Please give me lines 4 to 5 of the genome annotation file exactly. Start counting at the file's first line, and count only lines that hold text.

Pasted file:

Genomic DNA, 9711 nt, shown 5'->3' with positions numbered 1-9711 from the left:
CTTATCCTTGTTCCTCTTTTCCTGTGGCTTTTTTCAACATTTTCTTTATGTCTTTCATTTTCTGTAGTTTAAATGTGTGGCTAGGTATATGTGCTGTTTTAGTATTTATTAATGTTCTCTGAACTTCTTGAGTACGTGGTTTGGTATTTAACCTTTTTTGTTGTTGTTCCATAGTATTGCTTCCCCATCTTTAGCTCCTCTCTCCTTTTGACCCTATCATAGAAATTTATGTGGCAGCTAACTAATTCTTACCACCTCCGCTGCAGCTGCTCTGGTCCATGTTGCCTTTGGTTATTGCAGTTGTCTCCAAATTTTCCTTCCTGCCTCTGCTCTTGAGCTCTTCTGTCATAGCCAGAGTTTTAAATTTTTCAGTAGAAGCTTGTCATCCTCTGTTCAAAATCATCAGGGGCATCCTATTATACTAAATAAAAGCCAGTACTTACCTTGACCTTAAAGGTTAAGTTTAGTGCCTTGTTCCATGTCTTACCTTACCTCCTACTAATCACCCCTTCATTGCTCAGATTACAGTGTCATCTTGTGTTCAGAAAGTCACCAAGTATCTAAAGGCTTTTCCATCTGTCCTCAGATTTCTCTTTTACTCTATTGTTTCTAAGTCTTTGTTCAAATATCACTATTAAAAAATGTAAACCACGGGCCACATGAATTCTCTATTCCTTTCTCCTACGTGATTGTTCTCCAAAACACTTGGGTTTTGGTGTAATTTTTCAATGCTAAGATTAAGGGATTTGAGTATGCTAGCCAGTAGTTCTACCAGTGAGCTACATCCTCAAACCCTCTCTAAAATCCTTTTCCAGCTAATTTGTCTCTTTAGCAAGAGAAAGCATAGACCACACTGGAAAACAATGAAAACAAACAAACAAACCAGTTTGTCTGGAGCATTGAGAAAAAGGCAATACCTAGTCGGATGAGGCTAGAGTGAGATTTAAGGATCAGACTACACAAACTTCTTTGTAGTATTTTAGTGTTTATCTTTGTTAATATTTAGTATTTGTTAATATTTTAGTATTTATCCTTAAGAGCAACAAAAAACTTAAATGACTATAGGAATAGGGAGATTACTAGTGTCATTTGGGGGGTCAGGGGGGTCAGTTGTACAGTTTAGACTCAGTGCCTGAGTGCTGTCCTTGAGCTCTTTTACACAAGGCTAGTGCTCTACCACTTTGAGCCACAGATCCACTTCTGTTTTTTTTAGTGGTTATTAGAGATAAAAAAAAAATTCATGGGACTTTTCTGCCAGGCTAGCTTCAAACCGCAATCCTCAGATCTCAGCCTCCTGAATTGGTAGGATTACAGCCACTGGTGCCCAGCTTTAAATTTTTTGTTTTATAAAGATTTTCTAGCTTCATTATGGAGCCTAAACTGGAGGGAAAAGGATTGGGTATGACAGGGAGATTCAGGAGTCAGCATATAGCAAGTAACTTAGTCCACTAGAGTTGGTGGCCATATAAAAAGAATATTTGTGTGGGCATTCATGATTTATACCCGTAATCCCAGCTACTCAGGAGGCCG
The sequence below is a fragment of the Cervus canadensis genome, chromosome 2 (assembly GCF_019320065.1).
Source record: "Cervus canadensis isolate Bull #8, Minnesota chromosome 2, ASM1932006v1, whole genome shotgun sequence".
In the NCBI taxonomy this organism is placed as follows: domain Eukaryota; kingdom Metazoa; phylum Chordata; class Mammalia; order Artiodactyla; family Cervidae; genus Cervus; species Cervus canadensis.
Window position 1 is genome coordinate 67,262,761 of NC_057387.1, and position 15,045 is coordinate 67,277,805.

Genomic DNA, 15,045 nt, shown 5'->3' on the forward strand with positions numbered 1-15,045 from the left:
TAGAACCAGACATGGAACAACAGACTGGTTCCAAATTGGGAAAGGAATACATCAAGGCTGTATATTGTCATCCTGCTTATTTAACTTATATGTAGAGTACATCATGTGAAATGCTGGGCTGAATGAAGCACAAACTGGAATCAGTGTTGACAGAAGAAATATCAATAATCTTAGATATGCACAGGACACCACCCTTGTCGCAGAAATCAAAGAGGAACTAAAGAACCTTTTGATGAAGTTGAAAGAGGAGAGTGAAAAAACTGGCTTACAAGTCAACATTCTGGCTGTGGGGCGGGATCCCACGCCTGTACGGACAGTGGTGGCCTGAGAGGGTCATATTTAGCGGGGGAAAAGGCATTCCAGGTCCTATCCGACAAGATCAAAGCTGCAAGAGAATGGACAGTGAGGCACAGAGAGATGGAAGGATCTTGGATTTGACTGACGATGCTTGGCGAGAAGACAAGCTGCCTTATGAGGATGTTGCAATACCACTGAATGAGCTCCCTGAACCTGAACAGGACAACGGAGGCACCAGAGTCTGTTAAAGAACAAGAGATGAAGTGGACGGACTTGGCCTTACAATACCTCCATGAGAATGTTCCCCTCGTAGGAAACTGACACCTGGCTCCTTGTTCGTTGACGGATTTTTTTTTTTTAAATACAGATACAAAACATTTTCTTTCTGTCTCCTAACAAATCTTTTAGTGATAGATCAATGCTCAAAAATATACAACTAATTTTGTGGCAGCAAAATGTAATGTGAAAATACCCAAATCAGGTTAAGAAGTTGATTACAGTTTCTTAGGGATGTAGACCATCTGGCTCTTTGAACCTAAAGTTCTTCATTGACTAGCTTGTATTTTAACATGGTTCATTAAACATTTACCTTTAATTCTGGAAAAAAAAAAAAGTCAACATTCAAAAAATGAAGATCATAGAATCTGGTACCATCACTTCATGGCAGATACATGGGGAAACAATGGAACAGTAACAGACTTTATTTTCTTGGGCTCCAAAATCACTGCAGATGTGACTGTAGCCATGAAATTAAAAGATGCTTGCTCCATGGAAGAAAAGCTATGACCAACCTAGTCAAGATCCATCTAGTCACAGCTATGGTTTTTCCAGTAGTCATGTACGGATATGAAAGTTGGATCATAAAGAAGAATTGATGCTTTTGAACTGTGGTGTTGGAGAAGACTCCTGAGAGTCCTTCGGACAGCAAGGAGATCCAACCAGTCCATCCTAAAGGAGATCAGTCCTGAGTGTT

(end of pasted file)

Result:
Source record: "Cervus canadensis isolate Bull #8, Minnesota chromosome 2, ASM1932006v1, whole genome shotgun sequence".
In the NCBI taxonomy this organism is placed as follows: domain Eukaryota; kingdom Metazoa; phylum Chordata; class Mammalia; order Artiodactyla; family Cervidae; genus Cervus; species Cervus canadensis.